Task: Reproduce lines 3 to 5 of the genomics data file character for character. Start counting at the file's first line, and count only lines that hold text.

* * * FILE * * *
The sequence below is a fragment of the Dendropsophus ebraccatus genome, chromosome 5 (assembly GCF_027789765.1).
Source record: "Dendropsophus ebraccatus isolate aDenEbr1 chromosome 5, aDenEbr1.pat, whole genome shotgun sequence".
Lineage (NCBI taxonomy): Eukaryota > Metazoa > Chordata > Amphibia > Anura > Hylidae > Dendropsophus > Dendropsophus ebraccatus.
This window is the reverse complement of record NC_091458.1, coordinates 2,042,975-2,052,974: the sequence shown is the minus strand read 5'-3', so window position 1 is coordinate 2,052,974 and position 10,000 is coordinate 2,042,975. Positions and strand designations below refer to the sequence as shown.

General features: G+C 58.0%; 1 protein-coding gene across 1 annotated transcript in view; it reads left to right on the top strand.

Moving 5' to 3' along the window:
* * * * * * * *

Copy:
Lineage (NCBI taxonomy): Eukaryota > Metazoa > Chordata > Amphibia > Anura > Hylidae > Dendropsophus > Dendropsophus ebraccatus.
This window is the reverse complement of record NC_091458.1, coordinates 2,042,975-2,052,974: the sequence shown is the minus strand read 5'-3', so window position 1 is coordinate 2,052,974 and position 10,000 is coordinate 2,042,975. Positions and strand designations below refer to the sequence as shown.

General features: G+C 58.0%; 1 protein-coding gene across 1 annotated transcript in view; it reads left to right on the top strand.